If you recently received your prostate cancer diagnosis, your cancer specialists will discuss suitable treatment options with you. There are several treatments for prostate cancer.
However, it’s crucial to consider the benefits of each compared to the risk factors and side effects.
You may be tempted to make a quick decision about treatment. But it’s essential to give yourself time to digest the information you got from your doctor. Then, feel free to ask any questions you may have on cancer treatment.
Besides lung cancer, prostate cancer is the second leading cause of death in American men. The American Cancer Society reveals that approximately one man in 41 will die from the disease.
Today, you’ll learn about different prostate cancer treatment options.
Understanding Prostate Cancer
The prostate, a walnut-sized gland, is the primary target for prostate cancer. It lies intersected between the bladder, the penis and the rectum.
The prostate normally enlarges in men as they age. However, when the cells in it multiply abnormally, the result is an enlarged prostate. This type of condition pressurizes the urethra and may affect the nature of urine flow through the bladder.
Types of Treatment for Prostate Cancer
There are different prostate cancer treatment methods available. After being diagnosed, your prostate cancer experts will consider various factors while recommending you a treatment plan, including:
- The stage of prostate cancer
- How quickly is the tumour likely to spread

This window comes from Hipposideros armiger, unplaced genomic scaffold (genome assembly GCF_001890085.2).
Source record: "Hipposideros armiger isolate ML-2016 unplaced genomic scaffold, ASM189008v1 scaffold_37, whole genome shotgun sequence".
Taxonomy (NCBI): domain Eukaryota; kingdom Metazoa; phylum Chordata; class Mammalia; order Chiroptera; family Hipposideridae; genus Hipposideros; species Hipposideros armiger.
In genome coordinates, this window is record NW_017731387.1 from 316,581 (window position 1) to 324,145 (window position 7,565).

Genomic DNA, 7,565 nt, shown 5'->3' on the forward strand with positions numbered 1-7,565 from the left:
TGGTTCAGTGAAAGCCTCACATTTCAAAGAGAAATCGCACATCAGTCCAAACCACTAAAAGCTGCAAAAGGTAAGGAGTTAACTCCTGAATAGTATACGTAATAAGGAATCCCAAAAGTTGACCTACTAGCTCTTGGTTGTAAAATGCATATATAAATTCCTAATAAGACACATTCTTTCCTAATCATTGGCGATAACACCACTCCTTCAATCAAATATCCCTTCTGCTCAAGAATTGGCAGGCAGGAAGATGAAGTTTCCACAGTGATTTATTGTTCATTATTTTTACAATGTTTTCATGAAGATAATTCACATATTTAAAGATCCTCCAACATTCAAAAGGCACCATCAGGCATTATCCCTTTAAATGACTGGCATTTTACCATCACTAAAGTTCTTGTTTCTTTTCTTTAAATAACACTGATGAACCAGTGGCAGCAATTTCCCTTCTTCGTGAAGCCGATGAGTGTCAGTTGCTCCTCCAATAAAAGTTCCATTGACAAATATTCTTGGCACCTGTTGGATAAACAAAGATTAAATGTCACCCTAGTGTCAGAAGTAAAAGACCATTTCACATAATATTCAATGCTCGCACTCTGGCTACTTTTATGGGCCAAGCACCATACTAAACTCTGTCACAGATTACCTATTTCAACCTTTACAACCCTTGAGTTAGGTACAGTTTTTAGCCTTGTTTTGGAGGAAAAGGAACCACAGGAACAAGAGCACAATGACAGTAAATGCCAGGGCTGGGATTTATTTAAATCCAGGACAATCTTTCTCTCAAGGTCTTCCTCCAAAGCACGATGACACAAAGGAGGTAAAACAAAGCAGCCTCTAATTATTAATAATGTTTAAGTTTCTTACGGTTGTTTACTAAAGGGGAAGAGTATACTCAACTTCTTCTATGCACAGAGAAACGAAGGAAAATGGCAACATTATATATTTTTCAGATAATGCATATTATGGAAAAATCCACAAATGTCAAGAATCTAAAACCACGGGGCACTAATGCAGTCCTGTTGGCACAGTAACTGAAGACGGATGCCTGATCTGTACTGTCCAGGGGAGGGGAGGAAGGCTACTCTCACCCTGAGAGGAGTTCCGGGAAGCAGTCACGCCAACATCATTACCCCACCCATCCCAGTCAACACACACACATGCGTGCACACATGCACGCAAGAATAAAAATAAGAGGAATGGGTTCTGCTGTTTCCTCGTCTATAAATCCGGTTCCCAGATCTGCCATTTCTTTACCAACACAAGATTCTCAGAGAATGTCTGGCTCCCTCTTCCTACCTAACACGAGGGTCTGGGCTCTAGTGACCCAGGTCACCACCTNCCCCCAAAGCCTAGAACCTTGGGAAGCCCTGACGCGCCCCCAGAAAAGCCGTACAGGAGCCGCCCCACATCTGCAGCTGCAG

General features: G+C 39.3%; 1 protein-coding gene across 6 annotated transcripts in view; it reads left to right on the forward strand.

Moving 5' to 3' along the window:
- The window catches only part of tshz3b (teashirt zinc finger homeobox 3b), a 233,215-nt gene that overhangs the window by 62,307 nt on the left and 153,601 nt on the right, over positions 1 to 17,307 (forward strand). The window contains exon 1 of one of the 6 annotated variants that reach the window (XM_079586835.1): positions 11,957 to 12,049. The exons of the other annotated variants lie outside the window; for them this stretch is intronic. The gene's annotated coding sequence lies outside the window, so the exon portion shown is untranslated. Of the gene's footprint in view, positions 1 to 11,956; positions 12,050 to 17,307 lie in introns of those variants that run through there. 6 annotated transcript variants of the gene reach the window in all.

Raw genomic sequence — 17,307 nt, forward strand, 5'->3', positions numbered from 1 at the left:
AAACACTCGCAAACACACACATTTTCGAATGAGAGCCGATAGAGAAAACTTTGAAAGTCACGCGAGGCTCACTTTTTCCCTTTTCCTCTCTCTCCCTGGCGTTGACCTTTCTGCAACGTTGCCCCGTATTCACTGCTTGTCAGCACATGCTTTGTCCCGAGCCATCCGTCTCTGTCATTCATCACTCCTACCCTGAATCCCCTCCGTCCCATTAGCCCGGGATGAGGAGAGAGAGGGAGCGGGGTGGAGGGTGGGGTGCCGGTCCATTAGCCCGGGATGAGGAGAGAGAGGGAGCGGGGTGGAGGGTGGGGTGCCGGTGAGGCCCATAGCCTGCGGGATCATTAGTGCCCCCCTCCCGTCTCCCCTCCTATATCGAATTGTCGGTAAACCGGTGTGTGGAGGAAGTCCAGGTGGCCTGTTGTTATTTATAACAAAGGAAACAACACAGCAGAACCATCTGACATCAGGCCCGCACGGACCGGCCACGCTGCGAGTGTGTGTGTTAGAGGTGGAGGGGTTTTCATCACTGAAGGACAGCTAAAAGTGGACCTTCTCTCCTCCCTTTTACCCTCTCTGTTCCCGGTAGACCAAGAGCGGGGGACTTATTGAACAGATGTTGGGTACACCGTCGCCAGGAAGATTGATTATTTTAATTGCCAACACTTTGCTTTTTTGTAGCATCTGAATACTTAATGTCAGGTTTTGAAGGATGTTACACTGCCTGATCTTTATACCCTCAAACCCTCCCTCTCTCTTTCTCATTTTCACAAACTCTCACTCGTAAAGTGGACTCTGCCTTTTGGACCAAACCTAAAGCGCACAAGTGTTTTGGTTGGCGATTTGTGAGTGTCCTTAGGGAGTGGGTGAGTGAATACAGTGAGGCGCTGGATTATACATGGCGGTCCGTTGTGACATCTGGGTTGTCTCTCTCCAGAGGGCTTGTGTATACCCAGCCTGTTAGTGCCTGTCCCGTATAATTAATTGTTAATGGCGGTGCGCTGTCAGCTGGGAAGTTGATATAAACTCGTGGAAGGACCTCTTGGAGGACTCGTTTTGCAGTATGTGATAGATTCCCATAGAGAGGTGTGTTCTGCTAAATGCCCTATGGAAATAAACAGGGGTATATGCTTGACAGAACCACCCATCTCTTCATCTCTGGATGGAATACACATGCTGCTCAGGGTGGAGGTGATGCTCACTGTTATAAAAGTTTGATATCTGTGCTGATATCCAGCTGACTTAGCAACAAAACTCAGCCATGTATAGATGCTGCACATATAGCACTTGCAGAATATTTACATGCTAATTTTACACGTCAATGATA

- Your age and health status
- Your personal preferences
Some localized prostate cancer treatments include:
This method uses high-energy beams like those of X-rays to attack cancer cells. Radiation therapy is optional if prostate cancer is still in the early stages and hasn’t spread to the other parts of the body. However, you can have it after surgery to alleviate any remaining cells.
Radiation therapy is also helpful if the disease has spread to the bone.
There are two types of radiation therapy:
- External Beam Radiation: Often, a machine outside your body leads rays at the tumour.
- Internal (Brachytherapy): A medical specialist performs surgery to place tiny radioactive seeds close to cancer. Sometimes, a combination of both radiation treatments works perfectly.
Active Surveillance (Watchful Waiting)
Active surveillance means waiting to check whether the tumour will spread before treatment. Many prostate cancers grow slowly, and your oncologist prefers not to kill cancer cells unless they’re symptoms.